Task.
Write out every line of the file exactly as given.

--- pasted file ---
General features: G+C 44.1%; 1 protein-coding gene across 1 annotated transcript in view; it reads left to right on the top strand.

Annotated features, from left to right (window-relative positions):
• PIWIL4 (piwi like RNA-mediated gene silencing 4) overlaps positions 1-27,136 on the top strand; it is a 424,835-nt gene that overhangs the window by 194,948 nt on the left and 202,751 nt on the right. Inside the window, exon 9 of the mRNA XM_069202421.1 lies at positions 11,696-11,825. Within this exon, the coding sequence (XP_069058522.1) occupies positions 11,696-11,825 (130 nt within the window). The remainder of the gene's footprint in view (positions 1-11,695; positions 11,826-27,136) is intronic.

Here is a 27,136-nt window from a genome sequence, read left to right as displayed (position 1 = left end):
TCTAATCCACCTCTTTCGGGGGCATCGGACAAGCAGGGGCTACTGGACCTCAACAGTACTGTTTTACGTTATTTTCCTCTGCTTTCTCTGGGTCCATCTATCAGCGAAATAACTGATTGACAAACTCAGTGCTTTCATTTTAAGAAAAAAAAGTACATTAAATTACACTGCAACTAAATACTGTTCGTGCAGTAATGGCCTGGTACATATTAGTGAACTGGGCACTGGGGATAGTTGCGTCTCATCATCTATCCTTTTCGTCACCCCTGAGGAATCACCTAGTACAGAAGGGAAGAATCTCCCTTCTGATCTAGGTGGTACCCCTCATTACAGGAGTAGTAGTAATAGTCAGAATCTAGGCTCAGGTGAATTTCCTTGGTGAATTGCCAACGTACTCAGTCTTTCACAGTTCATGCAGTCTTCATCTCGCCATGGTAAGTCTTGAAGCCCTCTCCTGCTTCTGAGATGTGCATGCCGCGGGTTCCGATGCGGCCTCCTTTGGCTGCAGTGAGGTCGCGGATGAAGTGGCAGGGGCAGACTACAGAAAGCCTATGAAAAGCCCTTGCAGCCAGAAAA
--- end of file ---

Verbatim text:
General features: G+C 44.1%; 1 protein-coding gene across 1 annotated transcript in view; it reads left to right on the top strand.

Annotated features, from left to right (window-relative positions):
• PIWIL4 (piwi like RNA-mediated gene silencing 4) overlaps positions 1-27,136 on the top strand; it is a 424,835-nt gene that overhangs the window by 194,948 nt on the left and 202,751 nt on the right. Inside the window, exon 9 of the mRNA XM_069202421.1 lies at positions 11,696-11,825. Within this exon, the coding sequence (XP_069058522.1) occupies positions 11,696-11,825 (130 nt within the window). The remainder of the gene's footprint in view (positions 1-11,695; positions 11,826-27,136) is intronic.

Here is a 27,136-nt window from a genome sequence, read left to right as displayed (position 1 = left end):
TCTAATCCACCTCTTTCGGGGGCATCGGACAAGCAGGGGCTACTGGACCTCAACAGTACTGTTTTACGTTATTTTCCTCTGCTTTCTCTGGGTCCATCTATCAGCGAAATAACTGATTGACAAACTCAGTGCTTTCATTTTAAGAAAAAAAAGTACATTAAATTACACTGCAACTAAATACTGTTCGTGCAGTAATGGCCTGGTACATATTAGTGAACTGGGCACTGGGGATAGTTGCGTCTCATCATCTATCCTTTTCGTCACCCCTGAGGAATCACCTAGTACAGAAGGGAAGAATCTCCCTTCTGATCTAGGTGGTACCCCTCATTACAGGAGTAGTAGTAATAGTCAGAATCTAGGCTCAGGTGAATTTCCTTGGTGAATTGCCAACGTACTCAGTCTTTCACAGTTCATGCAGTCTTCATCTCGCCATGGTAAGTCTTGAAGCCCTCTCCTGCTTCTGAGATGTGCATGCCGCGGGTTCCGATGCGGCCTCCTTTGGCTGCAGTGAGGTCGCGGATGAAGTGGCAGGGGCAGACTACAGAAAGCCTATGAAAAGCCCTTGCAGCCAGAAAA